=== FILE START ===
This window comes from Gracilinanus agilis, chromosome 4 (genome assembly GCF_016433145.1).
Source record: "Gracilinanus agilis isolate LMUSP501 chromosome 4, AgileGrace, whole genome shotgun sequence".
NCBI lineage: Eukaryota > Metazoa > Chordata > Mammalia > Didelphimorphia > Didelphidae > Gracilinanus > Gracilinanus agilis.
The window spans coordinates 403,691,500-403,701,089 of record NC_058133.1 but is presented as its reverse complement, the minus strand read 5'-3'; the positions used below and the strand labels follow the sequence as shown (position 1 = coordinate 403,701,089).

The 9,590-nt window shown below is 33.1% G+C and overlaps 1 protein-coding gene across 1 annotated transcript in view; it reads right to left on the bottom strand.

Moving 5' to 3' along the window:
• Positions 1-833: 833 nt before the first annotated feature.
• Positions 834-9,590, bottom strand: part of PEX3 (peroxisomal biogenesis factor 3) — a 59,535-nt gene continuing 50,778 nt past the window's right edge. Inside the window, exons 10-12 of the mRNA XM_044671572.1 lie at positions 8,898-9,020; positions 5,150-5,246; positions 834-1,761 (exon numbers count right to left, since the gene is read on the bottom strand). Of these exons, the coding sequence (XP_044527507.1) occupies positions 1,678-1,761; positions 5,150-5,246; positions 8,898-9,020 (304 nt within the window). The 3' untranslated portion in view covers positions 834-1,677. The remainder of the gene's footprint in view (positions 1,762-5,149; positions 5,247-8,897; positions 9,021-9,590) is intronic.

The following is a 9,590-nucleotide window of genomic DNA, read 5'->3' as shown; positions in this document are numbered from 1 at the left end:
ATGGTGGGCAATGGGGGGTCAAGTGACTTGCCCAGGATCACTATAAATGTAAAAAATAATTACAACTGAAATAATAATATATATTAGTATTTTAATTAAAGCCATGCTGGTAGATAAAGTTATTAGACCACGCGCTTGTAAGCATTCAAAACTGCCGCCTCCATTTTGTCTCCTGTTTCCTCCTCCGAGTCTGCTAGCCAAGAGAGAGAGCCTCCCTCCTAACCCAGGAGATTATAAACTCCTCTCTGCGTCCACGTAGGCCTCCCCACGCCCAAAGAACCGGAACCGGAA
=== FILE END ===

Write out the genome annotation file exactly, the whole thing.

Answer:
This window comes from Gracilinanus agilis, chromosome 4 (genome assembly GCF_016433145.1).
Source record: "Gracilinanus agilis isolate LMUSP501 chromosome 4, AgileGrace, whole genome shotgun sequence".
NCBI lineage: Eukaryota > Metazoa > Chordata > Mammalia > Didelphimorphia > Didelphidae > Gracilinanus > Gracilinanus agilis.
The window spans coordinates 403,691,500-403,701,089 of record NC_058133.1 but is presented as its reverse complement, the minus strand read 5'-3'; the positions used below and the strand labels follow the sequence as shown (position 1 = coordinate 403,701,089).

The 9,590-nt window shown below is 33.1% G+C and overlaps 1 protein-coding gene across 1 annotated transcript in view; it reads right to left on the bottom strand.

Moving 5' to 3' along the window:
• Positions 1-833: 833 nt before the first annotated feature.
• Positions 834-9,590, bottom strand: part of PEX3 (peroxisomal biogenesis factor 3) — a 59,535-nt gene continuing 50,778 nt past the window's right edge. Inside the window, exons 10-12 of the mRNA XM_044671572.1 lie at positions 8,898-9,020; positions 5,150-5,246; positions 834-1,761 (exon numbers count right to left, since the gene is read on the bottom strand). Of these exons, the coding sequence (XP_044527507.1) occupies positions 1,678-1,761; positions 5,150-5,246; positions 8,898-9,020 (304 nt within the window). The 3' untranslated portion in view covers positions 834-1,677. The remainder of the gene's footprint in view (positions 1,762-5,149; positions 5,247-8,897; positions 9,021-9,590) is intronic.

The following is a 9,590-nucleotide window of genomic DNA, read 5'->3' as shown; positions in this document are numbered from 1 at the left end:
ATGGTGGGCAATGGGGGGTCAAGTGACTTGCCCAGGATCACTATAAATGTAAAAAATAATTACAACTGAAATAATAATATATATTAGTATTTTAATTAAAGCCATGCTGGTAGATAAAGTTATTAGACCACGCGCTTGTAAGCATTCAAAACTGCCGCCTCCATTTTGTCTCCTGTTTCCTCCTCCGAGTCTGCTAGCCAAGAGAGAGAGCCTCCCTCCTAACCCAGGAGATTATAAACTCCTCTCTGCGTCCACGTAGGCCTCCCCACGCCCAAAGAACCGGAACCGGAA